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SPORTS | 27-02-2021 07:58

Echoes of the past as football returns to TV Pública

Last night Argentinos and Vélez locked horns in the first domestic match screened on the TV Pública for almost four years, a throwback to the ‘Fútbol para Todos’ era which appeared to have gone forever.

The doors of Argentina's stadiums remain closed to fans due to the lingering impact of the coronavirus pandemic, with no return yet in sight. But this weekend a select few were able to tune in via free-to-air public television – a throwback to the intensely controversial ‘Fútbol para Todos’ era which appeared to have gone forever.

Last night Argentinos Juniors and Vélez Sarsfield locked horns in the first domestic match screened on the national, state-owned TV Pública for almost four years. Banfield and Colón follow suit this afternoon, after an agreement was struck with Fox Sports and parent company Disney to liberalise their share of the Copa Liga Profesional broadcast rights. These two matches will be followed by further clashes in the weeks and months to come, and represents a loosening of the rigid restrictions on showing games that was in turn an abrupt change from previous policy.

FPT (translated as ‘Football for Everybody’) was the initiative introduced towards the end of Cristina Fernández de Kirchner's first presidential mandate to free the top flight from the snares of premium TV and open up games for the entire population. Depending on with whom one conversed, the measure looked to democratise Argentina's most popular pastime; win votes with a cheap (or not so cheap) populist gambit; transmit hours of propaganda; keep clubs in thrall to the Argentine Football Association (AFA) and government authorities; escalate Fernández de Kirchner's vicious battle with the Clarín media conglomerate; or perhaps a mixture of all the above and more besides.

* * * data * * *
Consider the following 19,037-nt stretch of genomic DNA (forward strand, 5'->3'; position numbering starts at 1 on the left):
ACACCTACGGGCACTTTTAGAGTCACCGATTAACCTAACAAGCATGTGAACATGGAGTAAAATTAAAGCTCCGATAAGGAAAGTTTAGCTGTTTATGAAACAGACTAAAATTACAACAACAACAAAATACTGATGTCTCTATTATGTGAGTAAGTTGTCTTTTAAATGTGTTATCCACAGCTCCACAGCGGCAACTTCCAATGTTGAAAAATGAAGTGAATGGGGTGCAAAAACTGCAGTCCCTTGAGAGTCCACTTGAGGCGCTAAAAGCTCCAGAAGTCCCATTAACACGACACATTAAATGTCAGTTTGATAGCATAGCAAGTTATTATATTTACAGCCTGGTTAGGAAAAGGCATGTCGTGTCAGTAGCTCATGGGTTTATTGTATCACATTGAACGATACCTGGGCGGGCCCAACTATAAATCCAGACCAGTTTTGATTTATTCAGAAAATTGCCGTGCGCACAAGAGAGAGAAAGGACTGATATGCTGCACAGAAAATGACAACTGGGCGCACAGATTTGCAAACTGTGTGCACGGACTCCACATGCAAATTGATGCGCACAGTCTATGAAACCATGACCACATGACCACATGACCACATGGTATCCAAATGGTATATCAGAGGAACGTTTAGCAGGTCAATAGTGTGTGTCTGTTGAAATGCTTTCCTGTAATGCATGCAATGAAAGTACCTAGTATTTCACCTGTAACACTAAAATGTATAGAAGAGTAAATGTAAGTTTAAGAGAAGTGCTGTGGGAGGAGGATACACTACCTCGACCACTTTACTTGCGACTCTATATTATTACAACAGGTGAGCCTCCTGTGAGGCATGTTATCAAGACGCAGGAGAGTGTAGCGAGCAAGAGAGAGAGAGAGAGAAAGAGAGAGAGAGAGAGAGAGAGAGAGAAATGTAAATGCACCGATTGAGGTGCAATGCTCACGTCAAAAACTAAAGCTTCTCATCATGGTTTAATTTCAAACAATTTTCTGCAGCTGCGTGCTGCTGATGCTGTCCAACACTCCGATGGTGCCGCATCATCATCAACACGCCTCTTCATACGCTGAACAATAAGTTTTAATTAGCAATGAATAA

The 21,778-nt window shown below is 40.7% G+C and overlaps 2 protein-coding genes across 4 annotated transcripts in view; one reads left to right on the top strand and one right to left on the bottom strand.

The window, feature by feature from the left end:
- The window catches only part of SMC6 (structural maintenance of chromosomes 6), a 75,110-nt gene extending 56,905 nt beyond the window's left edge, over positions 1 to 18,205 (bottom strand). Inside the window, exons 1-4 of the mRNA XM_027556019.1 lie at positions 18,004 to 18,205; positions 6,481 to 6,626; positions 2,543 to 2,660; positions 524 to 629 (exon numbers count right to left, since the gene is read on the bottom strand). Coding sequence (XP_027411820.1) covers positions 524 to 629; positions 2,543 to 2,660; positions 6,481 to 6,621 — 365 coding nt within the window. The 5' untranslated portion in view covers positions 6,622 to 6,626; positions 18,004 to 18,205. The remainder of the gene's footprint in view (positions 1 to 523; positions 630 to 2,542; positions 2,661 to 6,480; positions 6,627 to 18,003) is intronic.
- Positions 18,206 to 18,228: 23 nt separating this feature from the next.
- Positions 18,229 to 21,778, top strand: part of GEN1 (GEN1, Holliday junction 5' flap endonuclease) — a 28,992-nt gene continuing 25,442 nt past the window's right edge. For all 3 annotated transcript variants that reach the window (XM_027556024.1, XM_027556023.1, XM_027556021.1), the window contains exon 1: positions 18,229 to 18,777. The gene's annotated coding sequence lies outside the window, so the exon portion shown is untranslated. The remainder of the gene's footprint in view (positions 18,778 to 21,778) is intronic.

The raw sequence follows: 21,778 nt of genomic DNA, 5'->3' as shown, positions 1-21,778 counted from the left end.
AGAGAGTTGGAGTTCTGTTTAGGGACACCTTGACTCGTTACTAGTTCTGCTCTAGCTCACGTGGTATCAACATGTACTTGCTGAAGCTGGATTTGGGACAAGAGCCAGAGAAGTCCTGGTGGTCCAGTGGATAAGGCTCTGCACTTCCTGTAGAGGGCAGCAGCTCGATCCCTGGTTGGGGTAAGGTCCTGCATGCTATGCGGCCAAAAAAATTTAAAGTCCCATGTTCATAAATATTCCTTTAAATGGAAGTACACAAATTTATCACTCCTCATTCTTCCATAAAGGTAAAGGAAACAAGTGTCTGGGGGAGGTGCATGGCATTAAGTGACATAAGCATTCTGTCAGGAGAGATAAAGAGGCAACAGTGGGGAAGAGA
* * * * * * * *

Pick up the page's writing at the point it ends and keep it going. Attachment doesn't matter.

Whatever else, though, the screening of Boca, River and other huge Primera games for free proved a hugely popular decision. So much so that Cristina's successor Mauricio Macri even pledged to maintain FPT during his campaign, a promise that ultimately went the same way as not devaluing the peso, eliminating income taxes and building 3,000 kindergarten schools. In 2017 multi-national broadcast giants Fox and Turner were invited in to pick over the remains of the eradicated programme, and the result was the disappearance of the new Superliga behind a premium paywall, at a stroke reducing the number of potential viewers from millions to thousands while placating clubs with the promise of (unrealised) financial abundance.

Macri and the Superliga have since gone the way of FPT, and while current President Alberto Fernández has rather bigger fish to fry right now than where one can watch Argentinos games (though the head of state, curiously enough, is a devoted supporter of the first team back on public television), football is nevertheless a consistently pressing issue on the national agenda. Fernández had already left Cristina's first government by the time FPT was introduced and he was a staunch critic in the past of what he saw as a waste of state resources. The start of the pandemic, however, saw him shift his point of view: “If football is played behind closed doors... [I'd like] the Argentine people to have the chance to watch the games on free-to -air television.”

Since those statements, uttered in March days before the game came to a halt, talks have rumbled on between Disney and Turner and representatives from the AFA and government on how to best bring football to our screens. It has not been a straightforward task: in 2020 Disney came close to losing its broadcasting rights altogether before, in the midst of a sea of litigation and dark threats, an accord was reached which will keep the Primera on the giant's channels for another decade – giving up a few games for universal consumption as such seems an acceptable quid pro quo.

The return of FPT is thus very unlikely, in either name or form. The biggest games involving the likes of Boca, River and the rest of Argentina's most powerful clubs will remain behind a television paywall, while Turner is yet to yield even a single game, asking for more time to continue negotiating. The most probable scenario will be up to three or four 'liberated' matches every week, far from those halcyon days when football flooded the airwaves but a fair compromise at a time where seeing players in the flesh from the terraces feels like just a distant memory.

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Dan Edwards

Dan Edwards

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